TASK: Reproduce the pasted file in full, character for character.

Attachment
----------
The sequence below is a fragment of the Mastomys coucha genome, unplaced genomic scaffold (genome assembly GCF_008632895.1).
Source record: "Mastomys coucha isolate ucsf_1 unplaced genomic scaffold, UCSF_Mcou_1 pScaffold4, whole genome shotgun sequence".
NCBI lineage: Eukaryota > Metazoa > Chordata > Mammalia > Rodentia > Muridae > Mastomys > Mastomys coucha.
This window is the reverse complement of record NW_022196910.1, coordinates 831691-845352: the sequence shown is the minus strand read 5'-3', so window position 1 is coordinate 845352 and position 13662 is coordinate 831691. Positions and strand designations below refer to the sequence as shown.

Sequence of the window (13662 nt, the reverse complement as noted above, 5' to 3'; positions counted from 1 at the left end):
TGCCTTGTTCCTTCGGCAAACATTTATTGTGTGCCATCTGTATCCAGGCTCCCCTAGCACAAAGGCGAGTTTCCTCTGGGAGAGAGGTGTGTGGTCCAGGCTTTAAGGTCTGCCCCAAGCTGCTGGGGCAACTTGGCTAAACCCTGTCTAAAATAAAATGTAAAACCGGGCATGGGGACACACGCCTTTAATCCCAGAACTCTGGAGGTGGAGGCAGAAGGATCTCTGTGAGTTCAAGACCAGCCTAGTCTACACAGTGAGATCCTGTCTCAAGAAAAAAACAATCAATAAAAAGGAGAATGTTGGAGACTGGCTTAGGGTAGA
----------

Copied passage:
The sequence below is a fragment of the Mastomys coucha genome, unplaced genomic scaffold (genome assembly GCF_008632895.1).
Source record: "Mastomys coucha isolate ucsf_1 unplaced genomic scaffold, UCSF_Mcou_1 pScaffold4, whole genome shotgun sequence".
NCBI lineage: Eukaryota > Metazoa > Chordata > Mammalia > Rodentia > Muridae > Mastomys > Mastomys coucha.
This window is the reverse complement of record NW_022196910.1, coordinates 831691-845352: the sequence shown is the minus strand read 5'-3', so window position 1 is coordinate 845352 and position 13662 is coordinate 831691. Positions and strand designations below refer to the sequence as shown.

Sequence of the window (13662 nt, the reverse complement as noted above, 5' to 3'; positions counted from 1 at the left end):
TGCCTTGTTCCTTCGGCAAACATTTATTGTGTGCCATCTGTATCCAGGCTCCCCTAGCACAAAGGCGAGTTTCCTCTGGGAGAGAGGTGTGTGGTCCAGGCTTTAAGGTCTGCCCCAAGCTGCTGGGGCAACTTGGCTAAACCCTGTCTAAAATAAAATGTAAAACCGGGCATGGGGACACACGCCTTTAATCCCAGAACTCTGGAGGTGGAGGCAGAAGGATCTCTGTGAGTTCAAGACCAGCCTAGTCTACACAGTGAGATCCTGTCTCAAGAAAAAAACAATCAATAAAAAGGAGAATGTTGGAGACTGGCTTAGGGTAGA